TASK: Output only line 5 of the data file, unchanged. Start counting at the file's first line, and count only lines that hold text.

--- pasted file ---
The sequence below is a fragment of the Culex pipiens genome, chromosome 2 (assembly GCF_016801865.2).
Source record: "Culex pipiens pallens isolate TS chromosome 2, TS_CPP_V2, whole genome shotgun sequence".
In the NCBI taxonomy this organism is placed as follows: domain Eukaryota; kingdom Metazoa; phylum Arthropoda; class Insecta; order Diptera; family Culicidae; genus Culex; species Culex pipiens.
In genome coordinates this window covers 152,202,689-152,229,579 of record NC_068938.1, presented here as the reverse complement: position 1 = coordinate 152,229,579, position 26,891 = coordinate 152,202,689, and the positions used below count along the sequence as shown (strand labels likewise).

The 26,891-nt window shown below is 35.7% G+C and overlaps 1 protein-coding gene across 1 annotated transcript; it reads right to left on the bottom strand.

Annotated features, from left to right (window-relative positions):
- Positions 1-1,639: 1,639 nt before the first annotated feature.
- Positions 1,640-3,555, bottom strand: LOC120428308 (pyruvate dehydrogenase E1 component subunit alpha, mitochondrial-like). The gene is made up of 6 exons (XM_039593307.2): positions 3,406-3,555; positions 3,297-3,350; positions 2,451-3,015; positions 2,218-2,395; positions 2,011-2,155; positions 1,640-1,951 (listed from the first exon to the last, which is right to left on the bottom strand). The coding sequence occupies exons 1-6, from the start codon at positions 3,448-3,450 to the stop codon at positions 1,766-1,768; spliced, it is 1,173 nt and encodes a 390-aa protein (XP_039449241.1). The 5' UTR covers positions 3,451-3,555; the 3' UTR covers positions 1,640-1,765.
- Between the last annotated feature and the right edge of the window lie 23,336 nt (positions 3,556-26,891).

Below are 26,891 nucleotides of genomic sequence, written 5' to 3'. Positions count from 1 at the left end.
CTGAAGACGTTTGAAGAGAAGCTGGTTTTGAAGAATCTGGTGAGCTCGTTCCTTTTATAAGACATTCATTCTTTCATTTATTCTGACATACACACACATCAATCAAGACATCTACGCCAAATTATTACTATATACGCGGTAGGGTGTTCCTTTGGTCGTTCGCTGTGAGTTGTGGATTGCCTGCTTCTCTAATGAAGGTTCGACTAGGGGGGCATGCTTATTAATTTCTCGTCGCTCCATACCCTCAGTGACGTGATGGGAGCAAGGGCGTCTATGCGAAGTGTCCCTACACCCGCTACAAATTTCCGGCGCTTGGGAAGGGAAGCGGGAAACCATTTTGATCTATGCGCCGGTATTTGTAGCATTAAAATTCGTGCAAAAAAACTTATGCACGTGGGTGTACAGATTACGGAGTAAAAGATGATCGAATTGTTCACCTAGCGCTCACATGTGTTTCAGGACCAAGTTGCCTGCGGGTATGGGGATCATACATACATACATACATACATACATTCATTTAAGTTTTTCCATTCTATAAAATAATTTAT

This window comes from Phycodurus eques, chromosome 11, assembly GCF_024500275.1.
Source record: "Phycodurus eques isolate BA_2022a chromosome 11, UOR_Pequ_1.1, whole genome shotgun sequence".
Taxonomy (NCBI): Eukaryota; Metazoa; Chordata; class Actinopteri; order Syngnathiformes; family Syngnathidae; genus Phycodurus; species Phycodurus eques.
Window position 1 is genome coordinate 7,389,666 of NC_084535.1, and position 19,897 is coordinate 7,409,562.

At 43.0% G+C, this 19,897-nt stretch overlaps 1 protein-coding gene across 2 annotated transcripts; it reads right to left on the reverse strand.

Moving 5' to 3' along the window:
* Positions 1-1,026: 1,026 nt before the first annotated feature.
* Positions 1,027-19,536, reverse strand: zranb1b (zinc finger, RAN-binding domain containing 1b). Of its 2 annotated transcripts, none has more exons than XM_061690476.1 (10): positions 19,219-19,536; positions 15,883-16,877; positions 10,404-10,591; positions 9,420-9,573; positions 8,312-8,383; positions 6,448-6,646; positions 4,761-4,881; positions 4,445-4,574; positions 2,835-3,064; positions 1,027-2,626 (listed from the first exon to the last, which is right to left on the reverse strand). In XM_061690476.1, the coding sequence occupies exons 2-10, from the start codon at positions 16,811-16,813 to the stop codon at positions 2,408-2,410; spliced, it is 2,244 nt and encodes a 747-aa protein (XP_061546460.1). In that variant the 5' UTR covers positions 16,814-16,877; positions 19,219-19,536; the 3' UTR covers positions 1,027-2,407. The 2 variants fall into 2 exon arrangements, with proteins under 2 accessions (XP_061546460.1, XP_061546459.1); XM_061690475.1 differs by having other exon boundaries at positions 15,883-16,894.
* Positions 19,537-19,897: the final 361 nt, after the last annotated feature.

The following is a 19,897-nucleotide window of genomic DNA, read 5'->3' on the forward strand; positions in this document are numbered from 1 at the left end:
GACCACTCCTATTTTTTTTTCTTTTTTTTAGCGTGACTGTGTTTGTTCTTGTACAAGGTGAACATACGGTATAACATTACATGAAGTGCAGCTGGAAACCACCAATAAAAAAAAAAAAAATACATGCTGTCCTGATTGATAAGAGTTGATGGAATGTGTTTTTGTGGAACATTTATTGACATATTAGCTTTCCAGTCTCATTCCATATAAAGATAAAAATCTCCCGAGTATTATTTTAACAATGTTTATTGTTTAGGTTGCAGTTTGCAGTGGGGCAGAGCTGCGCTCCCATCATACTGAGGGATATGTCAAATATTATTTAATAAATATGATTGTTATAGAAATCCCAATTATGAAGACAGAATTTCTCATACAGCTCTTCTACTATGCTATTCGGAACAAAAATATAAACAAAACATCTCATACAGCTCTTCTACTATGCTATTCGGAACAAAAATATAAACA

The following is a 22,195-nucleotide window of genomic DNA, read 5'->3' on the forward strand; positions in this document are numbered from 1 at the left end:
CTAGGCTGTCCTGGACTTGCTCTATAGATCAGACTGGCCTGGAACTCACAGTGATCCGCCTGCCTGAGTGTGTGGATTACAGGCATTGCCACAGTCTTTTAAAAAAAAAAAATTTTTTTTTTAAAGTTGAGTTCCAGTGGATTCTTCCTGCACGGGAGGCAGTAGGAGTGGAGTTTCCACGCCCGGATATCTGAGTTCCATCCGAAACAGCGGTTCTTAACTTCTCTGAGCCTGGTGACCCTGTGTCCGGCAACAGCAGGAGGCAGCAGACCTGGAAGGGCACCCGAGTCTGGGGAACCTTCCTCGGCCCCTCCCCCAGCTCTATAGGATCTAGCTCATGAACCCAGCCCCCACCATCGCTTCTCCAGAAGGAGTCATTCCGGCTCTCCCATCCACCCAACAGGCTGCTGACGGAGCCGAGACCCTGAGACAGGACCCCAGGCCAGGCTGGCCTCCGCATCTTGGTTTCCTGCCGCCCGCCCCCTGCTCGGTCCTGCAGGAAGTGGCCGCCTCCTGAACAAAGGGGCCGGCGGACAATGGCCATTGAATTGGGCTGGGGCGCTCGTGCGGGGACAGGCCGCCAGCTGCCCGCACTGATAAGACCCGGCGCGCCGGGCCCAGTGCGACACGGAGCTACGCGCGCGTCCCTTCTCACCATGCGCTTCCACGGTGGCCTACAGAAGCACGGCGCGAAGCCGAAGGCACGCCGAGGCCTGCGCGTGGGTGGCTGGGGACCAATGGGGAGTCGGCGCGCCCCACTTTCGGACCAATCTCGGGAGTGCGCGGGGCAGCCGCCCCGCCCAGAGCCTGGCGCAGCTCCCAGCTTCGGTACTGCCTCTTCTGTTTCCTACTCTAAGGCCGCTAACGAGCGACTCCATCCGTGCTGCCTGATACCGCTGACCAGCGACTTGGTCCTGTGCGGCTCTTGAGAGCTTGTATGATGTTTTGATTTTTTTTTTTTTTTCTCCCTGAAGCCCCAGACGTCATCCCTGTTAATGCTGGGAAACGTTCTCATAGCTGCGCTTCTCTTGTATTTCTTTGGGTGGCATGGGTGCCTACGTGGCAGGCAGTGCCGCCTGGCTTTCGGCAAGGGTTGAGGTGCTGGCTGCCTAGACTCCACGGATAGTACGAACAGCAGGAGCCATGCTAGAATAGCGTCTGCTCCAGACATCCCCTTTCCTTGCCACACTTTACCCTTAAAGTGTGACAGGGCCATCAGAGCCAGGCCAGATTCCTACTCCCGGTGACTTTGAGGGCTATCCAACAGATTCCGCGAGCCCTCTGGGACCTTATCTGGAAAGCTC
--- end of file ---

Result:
The 26,891-nt window shown below is 35.7% G+C and overlaps 1 protein-coding gene across 1 annotated transcript; it reads right to left on the bottom strand.